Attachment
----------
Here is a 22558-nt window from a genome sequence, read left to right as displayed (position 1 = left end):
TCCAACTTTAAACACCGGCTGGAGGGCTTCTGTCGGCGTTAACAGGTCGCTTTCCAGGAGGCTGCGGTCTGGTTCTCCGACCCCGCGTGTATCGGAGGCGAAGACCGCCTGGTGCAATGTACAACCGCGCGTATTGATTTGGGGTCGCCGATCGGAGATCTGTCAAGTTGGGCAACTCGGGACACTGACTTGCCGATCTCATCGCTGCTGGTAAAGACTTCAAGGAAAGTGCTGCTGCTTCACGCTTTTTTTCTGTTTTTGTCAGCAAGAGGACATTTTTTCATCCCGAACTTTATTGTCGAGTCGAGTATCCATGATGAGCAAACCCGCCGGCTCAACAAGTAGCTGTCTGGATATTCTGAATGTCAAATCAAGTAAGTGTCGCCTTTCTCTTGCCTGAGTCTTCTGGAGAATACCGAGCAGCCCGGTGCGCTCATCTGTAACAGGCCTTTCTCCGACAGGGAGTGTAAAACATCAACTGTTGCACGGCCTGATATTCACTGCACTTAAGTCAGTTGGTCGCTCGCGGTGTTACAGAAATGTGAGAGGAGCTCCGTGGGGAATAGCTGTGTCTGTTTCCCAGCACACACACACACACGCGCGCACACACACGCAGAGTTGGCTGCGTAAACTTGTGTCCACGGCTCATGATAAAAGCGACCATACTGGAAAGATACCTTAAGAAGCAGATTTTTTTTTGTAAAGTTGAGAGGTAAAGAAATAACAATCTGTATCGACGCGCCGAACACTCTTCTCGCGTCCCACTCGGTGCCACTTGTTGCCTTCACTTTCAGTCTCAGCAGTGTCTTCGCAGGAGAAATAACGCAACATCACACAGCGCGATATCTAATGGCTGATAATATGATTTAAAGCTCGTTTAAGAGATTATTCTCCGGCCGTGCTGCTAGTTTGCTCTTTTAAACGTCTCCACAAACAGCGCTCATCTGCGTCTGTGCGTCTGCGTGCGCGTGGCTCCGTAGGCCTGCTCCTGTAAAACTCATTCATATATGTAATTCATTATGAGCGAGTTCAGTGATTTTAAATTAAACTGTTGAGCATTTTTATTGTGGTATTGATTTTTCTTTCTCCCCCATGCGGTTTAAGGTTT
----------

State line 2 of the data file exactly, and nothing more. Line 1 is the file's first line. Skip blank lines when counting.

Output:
TCCAACTTTAAACACCGGCTGGAGGGCTTCTGTCGGCGTTAACAGGTCGCTTTCCAGGAGGCTGCGGTCTGGTTCTCCGACCCCGCGTGTATCGGAGGCGAAGACCGCCTGGTGCAATGTACAACCGCGCGTATTGATTTGGGGTCGCCGATCGGAGATCTGTCAAGTTGGGCAACTCGGGACACTGACTTGCCGATCTCATCGCTGCTGGTAAAGACTTCAAGGAAAGTGCTGCTGCTTCACGCTTTTTTTCTGTTTTTGTCAGCAAGAGGACATTTTTTCATCCCGAACTTTATTGTCGAGTCGAGTATCCATGATGAGCAAACCCGCCGGCTCAACAAGTAGCTGTCTGGATATTCTGAATGTCAAATCAAGTAAGTGTCGCCTTTCTCTTGCCTGAGTCTTCTGGAGAATACCGAGCAGCCCGGTGCGCTCATCTGTAACAGGCCTTTCTCCGACAGGGAGTGTAAAACATCAACTGTTGCACGGCCTGATATTCACTGCACTTAAGTCAGTTGGTCGCTCGCGGTGTTACAGAAATGTGAGAGGAGCTCCGTGGGGAATAGCTGTGTCTGTTTCCCAGCACACACACACACACGCGCGCACACACACGCAGAGTTGGCTGCGTAAACTTGTGTCCACGGCTCATGATAAAAGCGACCATACTGGAAAGATACCTTAAGAAGCAGATTTTTTTTTGTAAAGTTGAGAGGTAAAGAAATAACAATCTGTATCGACGCGCCGAACACTCTTCTCGCGTCCCACTCGGTGCCACTTGTTGCCTTCACTTTCAGTCTCAGCAGTGTCTTCGCAGGAGAAATAACGCAACATCACACAGCGCGATATCTAATGGCTGATAATATGATTTAAAGCTCGTTTAAGAGATTATTCTCCGGCCGTGCTGCTAGTTTGCTCTTTTAAACGTCTCCACAAACAGCGCTCATCTGCGTCTGTGCGTCTGCGTGCGCGTGGCTCCGTAGGCCTGCTCCTGTAAAACTCATTCATATATGTAATTCATTATGAGCGAGTTCAGTGATTTTAAATTAAACTGTTGAGCATTTTTATTGTGGTATTGATTTTTCTTTCTCCCCCATGCGGTTTAAGGTTT